Ms McDonald has been campaigning against the bans since mid-2023 and invited impacted Queensland fishers to Canberra to discuss the issue last Wednesday, March 27, including Burdekin-based Sienna Green who was recently named the Queensland Seafood Marketers Association’s ‘Young Achiever’ for her work publicising the sustainability of net fishing.
“The Queensland Government – with the full support and encouragement of the Federal Government – has rushed to do the bidding of UNESCO and completely ignored the people involved in the industry, the jobs it provides and the regional communities it supports,” said Ms McDonald.
“This is appalling overreach and it’s not backed by the federal Fisheries Research and Development Corporation which lists all the main net-caught species as sustainable on Queensland’s East Coast.”
According to the Queensland Government, “The use of gillnets is being phased out to better protect the threatened, endangered and iconic species of the Great Barrier Reef in keeping with its world heritage status.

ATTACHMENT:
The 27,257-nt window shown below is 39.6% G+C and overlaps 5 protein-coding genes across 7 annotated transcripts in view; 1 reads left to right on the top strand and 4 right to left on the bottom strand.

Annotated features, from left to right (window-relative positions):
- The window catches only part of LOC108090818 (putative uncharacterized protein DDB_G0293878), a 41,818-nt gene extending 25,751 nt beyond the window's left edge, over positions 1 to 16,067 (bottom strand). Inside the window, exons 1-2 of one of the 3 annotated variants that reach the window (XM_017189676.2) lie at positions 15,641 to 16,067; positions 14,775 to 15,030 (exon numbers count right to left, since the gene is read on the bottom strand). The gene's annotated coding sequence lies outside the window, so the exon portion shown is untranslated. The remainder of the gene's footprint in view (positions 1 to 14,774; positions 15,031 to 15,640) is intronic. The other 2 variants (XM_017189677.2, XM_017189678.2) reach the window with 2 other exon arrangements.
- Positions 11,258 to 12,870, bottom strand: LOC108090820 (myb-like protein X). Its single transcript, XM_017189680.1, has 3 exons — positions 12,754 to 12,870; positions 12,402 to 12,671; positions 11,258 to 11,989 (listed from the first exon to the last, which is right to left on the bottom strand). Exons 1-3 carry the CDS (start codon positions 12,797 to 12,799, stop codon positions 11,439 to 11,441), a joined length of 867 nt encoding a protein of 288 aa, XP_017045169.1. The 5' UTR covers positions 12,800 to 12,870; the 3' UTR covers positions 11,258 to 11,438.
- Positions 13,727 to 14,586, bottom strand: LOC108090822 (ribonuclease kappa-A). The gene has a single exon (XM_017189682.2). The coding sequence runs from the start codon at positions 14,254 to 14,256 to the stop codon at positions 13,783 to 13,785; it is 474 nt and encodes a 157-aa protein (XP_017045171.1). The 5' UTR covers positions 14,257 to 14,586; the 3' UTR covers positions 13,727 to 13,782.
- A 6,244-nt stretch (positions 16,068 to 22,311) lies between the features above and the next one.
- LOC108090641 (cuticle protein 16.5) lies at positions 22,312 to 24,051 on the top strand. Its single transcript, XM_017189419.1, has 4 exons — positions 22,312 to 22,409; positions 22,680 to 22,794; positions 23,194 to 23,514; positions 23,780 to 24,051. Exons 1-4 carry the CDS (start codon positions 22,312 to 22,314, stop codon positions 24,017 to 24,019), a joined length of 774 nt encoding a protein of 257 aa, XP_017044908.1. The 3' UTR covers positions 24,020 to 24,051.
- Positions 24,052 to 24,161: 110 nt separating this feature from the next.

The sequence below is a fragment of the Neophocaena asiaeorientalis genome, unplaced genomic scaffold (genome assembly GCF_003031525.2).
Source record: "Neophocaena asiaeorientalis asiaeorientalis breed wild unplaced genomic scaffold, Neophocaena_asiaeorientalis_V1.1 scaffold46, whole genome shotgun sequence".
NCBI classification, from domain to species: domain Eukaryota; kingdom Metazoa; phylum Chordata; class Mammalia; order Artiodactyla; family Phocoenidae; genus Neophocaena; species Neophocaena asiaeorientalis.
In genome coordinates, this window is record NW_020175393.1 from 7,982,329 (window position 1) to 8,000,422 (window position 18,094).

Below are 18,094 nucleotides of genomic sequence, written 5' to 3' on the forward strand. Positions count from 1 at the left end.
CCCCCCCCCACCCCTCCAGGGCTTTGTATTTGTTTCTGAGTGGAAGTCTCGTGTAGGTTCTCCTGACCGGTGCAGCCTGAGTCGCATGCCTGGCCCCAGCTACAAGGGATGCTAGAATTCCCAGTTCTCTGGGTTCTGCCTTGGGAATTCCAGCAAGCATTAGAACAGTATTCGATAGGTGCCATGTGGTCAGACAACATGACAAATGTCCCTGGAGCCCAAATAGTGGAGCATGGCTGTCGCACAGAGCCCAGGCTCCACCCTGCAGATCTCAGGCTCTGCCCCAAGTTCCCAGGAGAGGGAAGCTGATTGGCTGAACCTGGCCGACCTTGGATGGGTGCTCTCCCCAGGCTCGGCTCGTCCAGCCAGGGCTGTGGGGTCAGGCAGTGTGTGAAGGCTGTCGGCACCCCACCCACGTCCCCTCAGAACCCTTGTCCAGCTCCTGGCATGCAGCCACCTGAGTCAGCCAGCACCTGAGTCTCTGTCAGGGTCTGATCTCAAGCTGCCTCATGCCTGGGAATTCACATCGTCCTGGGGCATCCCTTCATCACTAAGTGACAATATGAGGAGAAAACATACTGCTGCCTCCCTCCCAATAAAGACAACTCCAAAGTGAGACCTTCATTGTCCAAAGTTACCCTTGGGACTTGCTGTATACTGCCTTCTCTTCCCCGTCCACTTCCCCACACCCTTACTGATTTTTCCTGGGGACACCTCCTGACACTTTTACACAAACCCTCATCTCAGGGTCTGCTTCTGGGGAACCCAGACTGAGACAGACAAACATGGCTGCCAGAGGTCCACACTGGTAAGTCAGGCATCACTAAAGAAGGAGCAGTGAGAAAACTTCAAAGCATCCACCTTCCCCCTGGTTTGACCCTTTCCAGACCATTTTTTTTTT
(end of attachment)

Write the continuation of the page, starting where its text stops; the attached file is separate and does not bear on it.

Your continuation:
“The phase out is being implemented as part of commercial fishing reforms led by the Department of Agriculture and Fisheries (DAF) to support sustainable fishing in Queensland, and is one of the commitments to UNESCO to protect the outstanding universal value of the Reef.”
Sienna’s fisherman father, Neil Green, said banning net fishing was an overreaction that would have severe impacts on fishers, consumers and retailers.
“There is no net fishing anywhere near the Great Barrier Reef, and the creeks, rivers and foreshores that are fished make up just 0.2% of reef waters,” Mr Green explained.
“This leaves 99.8% of the world heritage waters closed to net fishing.
“Barramundi licences in Queensland this year have been reduced from over 90 to 23, robbing consumers, restaurants and retailers of wild-caught barramundi.
“It will potentially deny them the opportunity entirely after mid-2027 when these 23 licences expire.”
Mr Green said the phase out is a warning to other primary producers after UNESCO advised the Federal Government that all food production in reef catchments must be further regulated.
“All primary industries and associated businesses in regional and coastal areas of Queensland need to band together before the government comes after them,” he said.
“We’re calling on the government to reverse this net ban and stand up to UNESCO before this and other important food producing primary industries are sent to the wall.”